Driven mad by the “lethally insidious... toxic aural garbage” that is Terran music, the canine inhabitants of the planet Ostar send Mark Two, a bomb so smart it composes violin sonatas, to blow up Earth. Insatiably curious, Mark Two delays its mission, takes human form, and explores Earth to find out why the Mark One bomb vanished. After encountering software revolutionary Lucy Pavlov, a unicorn, two men who probably aren’t werewolves, and drunken corporate stooge George Stetchkin, Mark decides not to complete his mission, precipitating confrontations with a third bomb (named Bob) and the entire Ostar war fleet. Holt, well-known in the U.K. for historical flights of fancy, is set to make a splash in the U.S. with this wickedly funny, take-no-prisoners mashup of love, Armageddon, activists, and one of the universe’s most valuable commodities: octopi. (June)

Product Details

ISBN-13:
9780753186725
Publisher:
Isis Publishing Ltd
Publication date:
09/01/2010
Series:
ISIS-H
Edition description:
Large Print Edition
Pages:
528
Product dimensions:
6.30(w) x 9.45(h) x (d)

Meet the Author

Tom Holt was born in London in 1961. At Oxford he studied bar billiards, ancient Greek agriculture and the care and feeding of small, temperamental Japanese motorcycle engines; interests which led him, perhaps inevitably, to qualify as a solicitor and emigrate to Somerset, where he specialized in death and taxes for seven years before going straight in 1995. He lives in Chard, Somerset, with his wife and daughter.

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Blonde Bombshell 4.4 out of 5 based on 0 ratings. 25 reviews.
Murph 11 months ago
Love it
Anonymous 12 months ago
Very enjoyable. Can't wait for next one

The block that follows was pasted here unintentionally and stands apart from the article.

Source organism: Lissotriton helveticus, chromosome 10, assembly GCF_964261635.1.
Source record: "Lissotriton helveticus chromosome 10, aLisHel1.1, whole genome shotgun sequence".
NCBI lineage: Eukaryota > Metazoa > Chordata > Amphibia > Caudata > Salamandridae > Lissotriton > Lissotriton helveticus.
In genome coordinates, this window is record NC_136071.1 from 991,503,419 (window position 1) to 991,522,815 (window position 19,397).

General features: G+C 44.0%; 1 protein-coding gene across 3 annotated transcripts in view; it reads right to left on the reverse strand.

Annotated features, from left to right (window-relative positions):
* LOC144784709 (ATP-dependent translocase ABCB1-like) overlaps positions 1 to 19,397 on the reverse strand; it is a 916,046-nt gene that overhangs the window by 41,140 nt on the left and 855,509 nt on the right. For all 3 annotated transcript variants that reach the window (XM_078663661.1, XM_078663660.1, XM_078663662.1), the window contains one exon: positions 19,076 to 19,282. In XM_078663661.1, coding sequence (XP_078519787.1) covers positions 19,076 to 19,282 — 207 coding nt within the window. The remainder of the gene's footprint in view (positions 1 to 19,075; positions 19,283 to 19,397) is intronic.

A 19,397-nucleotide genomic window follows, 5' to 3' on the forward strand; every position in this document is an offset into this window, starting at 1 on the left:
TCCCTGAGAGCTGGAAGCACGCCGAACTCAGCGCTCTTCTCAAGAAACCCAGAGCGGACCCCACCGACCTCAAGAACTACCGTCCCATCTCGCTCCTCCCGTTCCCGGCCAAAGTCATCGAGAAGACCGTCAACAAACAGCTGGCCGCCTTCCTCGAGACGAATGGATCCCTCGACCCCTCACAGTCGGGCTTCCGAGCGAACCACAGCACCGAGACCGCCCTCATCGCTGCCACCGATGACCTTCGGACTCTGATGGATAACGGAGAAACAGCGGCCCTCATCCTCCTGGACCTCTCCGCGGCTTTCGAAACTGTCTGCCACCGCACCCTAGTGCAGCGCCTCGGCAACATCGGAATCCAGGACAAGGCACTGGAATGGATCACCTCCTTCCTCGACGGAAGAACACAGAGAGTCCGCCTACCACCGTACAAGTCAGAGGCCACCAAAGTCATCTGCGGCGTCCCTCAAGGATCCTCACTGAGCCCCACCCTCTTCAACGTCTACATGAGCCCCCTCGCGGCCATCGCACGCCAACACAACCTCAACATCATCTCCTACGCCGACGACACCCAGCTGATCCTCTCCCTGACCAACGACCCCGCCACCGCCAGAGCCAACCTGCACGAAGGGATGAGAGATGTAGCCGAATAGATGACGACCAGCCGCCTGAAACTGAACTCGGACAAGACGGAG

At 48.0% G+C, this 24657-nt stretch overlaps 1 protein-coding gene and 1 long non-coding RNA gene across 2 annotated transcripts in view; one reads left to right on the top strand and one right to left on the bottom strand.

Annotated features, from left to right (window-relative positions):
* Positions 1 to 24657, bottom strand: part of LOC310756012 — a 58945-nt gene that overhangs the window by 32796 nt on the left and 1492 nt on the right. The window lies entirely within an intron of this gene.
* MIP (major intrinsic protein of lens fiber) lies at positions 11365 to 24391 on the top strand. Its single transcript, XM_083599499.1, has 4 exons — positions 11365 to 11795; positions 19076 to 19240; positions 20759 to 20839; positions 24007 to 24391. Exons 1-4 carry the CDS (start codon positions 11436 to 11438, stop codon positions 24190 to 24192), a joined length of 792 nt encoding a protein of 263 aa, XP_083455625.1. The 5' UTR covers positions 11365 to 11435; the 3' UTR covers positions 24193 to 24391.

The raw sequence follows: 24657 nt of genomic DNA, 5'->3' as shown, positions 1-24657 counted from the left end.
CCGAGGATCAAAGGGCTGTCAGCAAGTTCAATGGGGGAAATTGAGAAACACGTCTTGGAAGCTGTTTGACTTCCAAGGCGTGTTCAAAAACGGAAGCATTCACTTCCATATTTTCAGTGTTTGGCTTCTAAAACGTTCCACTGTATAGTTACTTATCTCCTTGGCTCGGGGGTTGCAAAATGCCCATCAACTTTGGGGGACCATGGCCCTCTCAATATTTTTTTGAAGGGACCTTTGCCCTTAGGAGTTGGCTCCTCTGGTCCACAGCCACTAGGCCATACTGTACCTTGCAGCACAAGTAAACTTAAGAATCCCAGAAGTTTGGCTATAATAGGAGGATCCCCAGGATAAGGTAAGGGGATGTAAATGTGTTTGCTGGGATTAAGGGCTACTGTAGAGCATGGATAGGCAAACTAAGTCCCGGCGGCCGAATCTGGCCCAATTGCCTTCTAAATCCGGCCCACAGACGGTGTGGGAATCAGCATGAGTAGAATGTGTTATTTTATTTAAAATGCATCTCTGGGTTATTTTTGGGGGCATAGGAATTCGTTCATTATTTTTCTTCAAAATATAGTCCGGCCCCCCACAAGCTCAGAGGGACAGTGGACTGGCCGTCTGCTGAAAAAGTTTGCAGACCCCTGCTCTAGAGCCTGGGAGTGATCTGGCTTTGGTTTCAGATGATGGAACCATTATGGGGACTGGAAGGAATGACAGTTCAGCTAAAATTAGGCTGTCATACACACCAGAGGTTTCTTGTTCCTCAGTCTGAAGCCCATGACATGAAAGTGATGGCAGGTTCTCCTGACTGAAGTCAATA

Anonymous More than 1 year ago
An enjoyable read with a nice combination of sci-fi and humor!
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Ricky01 More than 1 year ago
Hilarious book. I loved the internal monologues of the characters.
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harstan More than 1 year ago
In Novosibirsk, in between being intoxicated former scientist turned banker George Stetchkin ponders how $50 trillion from various bank vaults around the world could be stolen without anyone or cameras witnessing the thefts. At the same time programming guru Lucy Pavlov, whose computer programs owns the global market place, cannot comprehend why she has no memory of her childhood. Out in space on planet Ostar, the canine sentient rulers fearing further distraction by human pop music, debate why Mark One failed to explode and eradicate intelligence on planet earth. They agree that humans should be walked as pets and not piss away a planet. As they launch Mark Two, George figures out the missing money riddle only to have two aliens shoot him. Meanwhile the Mark Two finds Ostar coding in Lucy's programs so sends the Mark Twain probe to learn how an earth human obtained their canine coding. George's bank assumes Twain is a programmer and hires him while Lucy has doubts about this Twain fellow. This is a zany over the top of Olympus Mons societal satire that rips the international financial programming government complex skewering all and much more for their me-me top line attitudes. Fast-paced, the frantic story line is jocular although lacks a cohesive focus making it difficult to comprehend. Still fans who relish a dog eat human Armageddon science fiction will relish the Ostar solution to the too big to fail problem. Harriet Klausner